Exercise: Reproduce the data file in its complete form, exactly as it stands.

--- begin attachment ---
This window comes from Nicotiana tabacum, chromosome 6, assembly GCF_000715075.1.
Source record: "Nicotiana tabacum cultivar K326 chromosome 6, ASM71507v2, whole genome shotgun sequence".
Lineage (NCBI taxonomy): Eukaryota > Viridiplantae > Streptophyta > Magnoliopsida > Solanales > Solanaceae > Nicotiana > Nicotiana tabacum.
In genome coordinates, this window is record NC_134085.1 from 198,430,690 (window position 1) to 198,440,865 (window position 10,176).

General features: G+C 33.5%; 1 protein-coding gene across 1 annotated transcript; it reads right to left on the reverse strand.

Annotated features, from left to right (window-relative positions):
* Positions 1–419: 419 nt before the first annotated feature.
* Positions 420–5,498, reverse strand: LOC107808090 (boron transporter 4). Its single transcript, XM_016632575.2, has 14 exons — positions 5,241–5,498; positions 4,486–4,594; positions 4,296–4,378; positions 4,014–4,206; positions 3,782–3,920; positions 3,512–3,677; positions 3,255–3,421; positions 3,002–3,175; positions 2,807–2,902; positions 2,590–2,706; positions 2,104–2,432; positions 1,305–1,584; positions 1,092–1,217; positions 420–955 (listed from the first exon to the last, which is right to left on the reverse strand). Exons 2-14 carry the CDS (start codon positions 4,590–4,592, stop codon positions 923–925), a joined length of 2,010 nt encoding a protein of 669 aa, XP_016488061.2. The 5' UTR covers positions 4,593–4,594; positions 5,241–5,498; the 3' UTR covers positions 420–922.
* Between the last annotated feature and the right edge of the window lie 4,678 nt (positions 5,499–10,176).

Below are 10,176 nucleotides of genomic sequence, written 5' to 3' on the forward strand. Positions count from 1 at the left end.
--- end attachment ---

This window comes from Nicotiana tabacum, chromosome 6, assembly GCF_000715075.1.
Source record: "Nicotiana tabacum cultivar K326 chromosome 6, ASM71507v2, whole genome shotgun sequence".
Lineage (NCBI taxonomy): Eukaryota > Viridiplantae > Streptophyta > Magnoliopsida > Solanales > Solanaceae > Nicotiana > Nicotiana tabacum.
In genome coordinates, this window is record NC_134085.1 from 198,430,690 (window position 1) to 198,440,865 (window position 10,176).

General features: G+C 33.5%; 1 protein-coding gene across 1 annotated transcript; it reads right to left on the reverse strand.

Annotated features, from left to right (window-relative positions):
* Positions 1–419: 419 nt before the first annotated feature.
* Positions 420–5,498, reverse strand: LOC107808090 (boron transporter 4). Its single transcript, XM_016632575.2, has 14 exons — positions 5,241–5,498; positions 4,486–4,594; positions 4,296–4,378; positions 4,014–4,206; positions 3,782–3,920; positions 3,512–3,677; positions 3,255–3,421; positions 3,002–3,175; positions 2,807–2,902; positions 2,590–2,706; positions 2,104–2,432; positions 1,305–1,584; positions 1,092–1,217; positions 420–955 (listed from the first exon to the last, which is right to left on the reverse strand). Exons 2-14 carry the CDS (start codon positions 4,590–4,592, stop codon positions 923–925), a joined length of 2,010 nt encoding a protein of 669 aa, XP_016488061.2. The 5' UTR covers positions 4,593–4,594; positions 5,241–5,498; the 3' UTR covers positions 420–922.
* Between the last annotated feature and the right edge of the window lie 4,678 nt (positions 5,499–10,176).

Below are 10,176 nucleotides of genomic sequence, written 5' to 3' on the forward strand. Positions count from 1 at the left end.